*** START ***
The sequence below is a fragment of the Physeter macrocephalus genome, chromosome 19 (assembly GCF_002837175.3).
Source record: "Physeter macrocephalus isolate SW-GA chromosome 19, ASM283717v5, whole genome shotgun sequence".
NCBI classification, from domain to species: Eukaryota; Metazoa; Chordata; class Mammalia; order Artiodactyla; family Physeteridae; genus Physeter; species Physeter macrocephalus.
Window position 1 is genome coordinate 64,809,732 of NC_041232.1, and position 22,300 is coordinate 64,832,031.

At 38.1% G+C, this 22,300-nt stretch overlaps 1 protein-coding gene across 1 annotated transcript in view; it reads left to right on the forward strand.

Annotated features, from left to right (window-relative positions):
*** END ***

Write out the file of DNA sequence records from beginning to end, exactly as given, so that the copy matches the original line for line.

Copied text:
The sequence below is a fragment of the Physeter macrocephalus genome, chromosome 19 (assembly GCF_002837175.3).
Source record: "Physeter macrocephalus isolate SW-GA chromosome 19, ASM283717v5, whole genome shotgun sequence".
NCBI classification, from domain to species: Eukaryota; Metazoa; Chordata; class Mammalia; order Artiodactyla; family Physeteridae; genus Physeter; species Physeter macrocephalus.
Window position 1 is genome coordinate 64,809,732 of NC_041232.1, and position 22,300 is coordinate 64,832,031.

At 38.1% G+C, this 22,300-nt stretch overlaps 1 protein-coding gene across 1 annotated transcript in view; it reads left to right on the forward strand.

Annotated features, from left to right (window-relative positions):